We need fresh ideas on education amid official inaction, Hong Kong principals say, as 400 gather for brainstorming conference
To hear veteran educators tell it, government is only focused on short-term problems and pumping money into the system
When Hong Kong leader Carrie Lam Cheng Yuet-ngor took the reins of government last year, she promised fresh thinking and innovative solutions to the city’s problems.
Half a year on, education experts say that while much-needed money has been pumped into the sector, ideas for reform to address fundamental flaws in the system are still scarce.
Fearing this might continue, 400 secondary school heads have formed a platform for teachers, parents and pupils to brainstorm the future direction of education in the city.
“The government spends quite a bit on education and there are a lot of educators with the heart to teach, but why are people still not satisfied with the system?” said Michael Wong Wai-yu, honorary executive secretary of the Hong Kong Association of the Heads of Secondary Schools. “Why are the youth unhappy?”
With questions like these on their minds, the association is organising the two-day event for Friday and Saturday titled Education Colloquium: Vision 2047, which will take place at the Hong Kong Convention and Exhibition Centre in Wan Chai.
The gathering will feature speeches and discussion forums with a range of big names in education including former president of Lingnan University Edward Chen Kwan-yiu, CEO of the Centre for Strategic Education in Melbourne, Anthony Mackay, and Purvee Chauhan, who works on improving education in India.
Lam will attend the opening session, while Secretary for Education Kevin Yeung Yun-hung and officials from his bureau will also be at some of the events.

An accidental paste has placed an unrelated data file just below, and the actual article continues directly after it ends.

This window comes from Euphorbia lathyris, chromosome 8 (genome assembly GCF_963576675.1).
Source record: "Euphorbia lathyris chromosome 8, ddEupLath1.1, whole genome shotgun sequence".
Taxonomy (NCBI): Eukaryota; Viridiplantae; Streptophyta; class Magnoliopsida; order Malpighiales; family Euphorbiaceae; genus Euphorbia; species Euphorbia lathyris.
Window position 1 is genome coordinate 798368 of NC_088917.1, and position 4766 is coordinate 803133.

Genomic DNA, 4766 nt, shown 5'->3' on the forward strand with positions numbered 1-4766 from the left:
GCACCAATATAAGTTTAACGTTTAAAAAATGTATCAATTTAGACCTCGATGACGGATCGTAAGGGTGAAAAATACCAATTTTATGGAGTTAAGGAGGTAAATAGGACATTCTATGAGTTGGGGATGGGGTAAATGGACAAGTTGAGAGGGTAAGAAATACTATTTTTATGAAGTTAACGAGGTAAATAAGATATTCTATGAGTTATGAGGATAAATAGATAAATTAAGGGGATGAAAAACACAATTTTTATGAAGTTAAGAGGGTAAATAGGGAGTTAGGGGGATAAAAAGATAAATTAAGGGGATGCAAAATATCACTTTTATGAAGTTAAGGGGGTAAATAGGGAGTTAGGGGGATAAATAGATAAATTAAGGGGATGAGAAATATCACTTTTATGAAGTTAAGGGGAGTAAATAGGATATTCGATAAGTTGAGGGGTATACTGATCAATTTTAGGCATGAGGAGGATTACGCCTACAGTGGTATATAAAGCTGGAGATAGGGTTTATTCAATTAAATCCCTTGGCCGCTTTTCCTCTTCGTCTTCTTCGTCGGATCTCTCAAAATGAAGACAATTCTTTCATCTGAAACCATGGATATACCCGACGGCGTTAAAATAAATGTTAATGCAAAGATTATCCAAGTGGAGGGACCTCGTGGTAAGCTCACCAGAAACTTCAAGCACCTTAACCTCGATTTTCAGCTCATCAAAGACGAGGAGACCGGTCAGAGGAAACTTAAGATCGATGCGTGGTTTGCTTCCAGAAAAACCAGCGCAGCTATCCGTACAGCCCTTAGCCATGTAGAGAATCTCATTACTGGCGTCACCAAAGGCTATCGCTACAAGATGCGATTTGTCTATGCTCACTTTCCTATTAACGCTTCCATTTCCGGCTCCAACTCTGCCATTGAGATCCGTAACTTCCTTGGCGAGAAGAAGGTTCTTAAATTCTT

Wong, a former principal, said that unlike conferences that focus only on headmasters, this event would host everyone from students, parents and teachers to NGOs and lawmakers, and even teachers in training, to help encourage everybody to think outside the box.
“I do not see any innovative ways to improve education coming from the Education Bureau or the Education Commission,” Wong said.
The government seemed to focus mostly on fixing problems when they surfaced and injecting money, he said.
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Soon after taking office last year, Lam announced an extra HK$3.6 billion a year in spending – part of a HK$5 billion plan she promised earlier – for the education sector.
Lee Suet-ying, the association’s chairwoman and principal of Ho Yu College and Primary School, said it was important for Hong Kong to have a vision and policies to work towards that vision in the run-up to 2047, when Beijing’s 50-year promise expires to maintain the “one country, two systems” governing formula that guarantees Hong Kong’s autonomy.
However, that year should not be targeted for its political connotations but rather because it represented the future and a time when today’s students would have their own children, Lee added.
Wong said he hoped learning would not only focus on results but rather intellectual, spiritual and social growth.
Lastly, Lee expressed hope for flexibility in the curriculum.
“The current education system is too rigid,” she said. “For example, some special-needs students may be good at art, but not in subjects like English and liberal studies. Under the current system, these students cannot make it to an art programme at a local university.
“I hope education can cater to everyone’s individuality.”